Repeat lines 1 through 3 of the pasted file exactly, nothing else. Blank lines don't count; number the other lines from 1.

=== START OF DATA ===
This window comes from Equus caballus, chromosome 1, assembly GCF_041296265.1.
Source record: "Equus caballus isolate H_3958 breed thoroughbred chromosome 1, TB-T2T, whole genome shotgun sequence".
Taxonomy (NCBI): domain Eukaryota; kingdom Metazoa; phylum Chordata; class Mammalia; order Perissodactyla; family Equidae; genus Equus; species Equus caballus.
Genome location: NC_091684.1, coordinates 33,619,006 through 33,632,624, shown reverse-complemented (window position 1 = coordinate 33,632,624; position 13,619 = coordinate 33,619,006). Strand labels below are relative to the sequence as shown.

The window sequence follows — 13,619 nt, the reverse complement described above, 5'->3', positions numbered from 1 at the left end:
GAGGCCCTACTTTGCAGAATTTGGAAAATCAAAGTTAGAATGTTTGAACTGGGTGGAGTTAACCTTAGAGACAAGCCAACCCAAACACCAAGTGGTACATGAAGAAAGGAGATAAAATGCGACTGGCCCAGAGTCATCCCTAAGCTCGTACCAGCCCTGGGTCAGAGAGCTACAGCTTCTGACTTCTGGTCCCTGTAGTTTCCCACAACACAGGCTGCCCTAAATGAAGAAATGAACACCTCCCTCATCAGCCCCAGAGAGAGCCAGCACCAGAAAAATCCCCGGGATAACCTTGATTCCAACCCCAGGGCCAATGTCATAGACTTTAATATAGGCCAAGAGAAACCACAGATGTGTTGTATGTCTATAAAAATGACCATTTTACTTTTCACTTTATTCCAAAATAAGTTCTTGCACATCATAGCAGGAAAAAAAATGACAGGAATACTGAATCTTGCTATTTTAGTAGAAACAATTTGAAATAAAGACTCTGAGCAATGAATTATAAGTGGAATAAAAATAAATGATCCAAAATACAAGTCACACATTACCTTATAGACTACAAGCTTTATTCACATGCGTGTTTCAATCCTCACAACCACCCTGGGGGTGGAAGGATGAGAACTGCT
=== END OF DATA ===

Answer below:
This window comes from Equus caballus, chromosome 1, assembly GCF_041296265.1.
Source record: "Equus caballus isolate H_3958 breed thoroughbred chromosome 1, TB-T2T, whole genome shotgun sequence".
Taxonomy (NCBI): domain Eukaryota; kingdom Metazoa; phylum Chordata; class Mammalia; order Perissodactyla; family Equidae; genus Equus; species Equus caballus.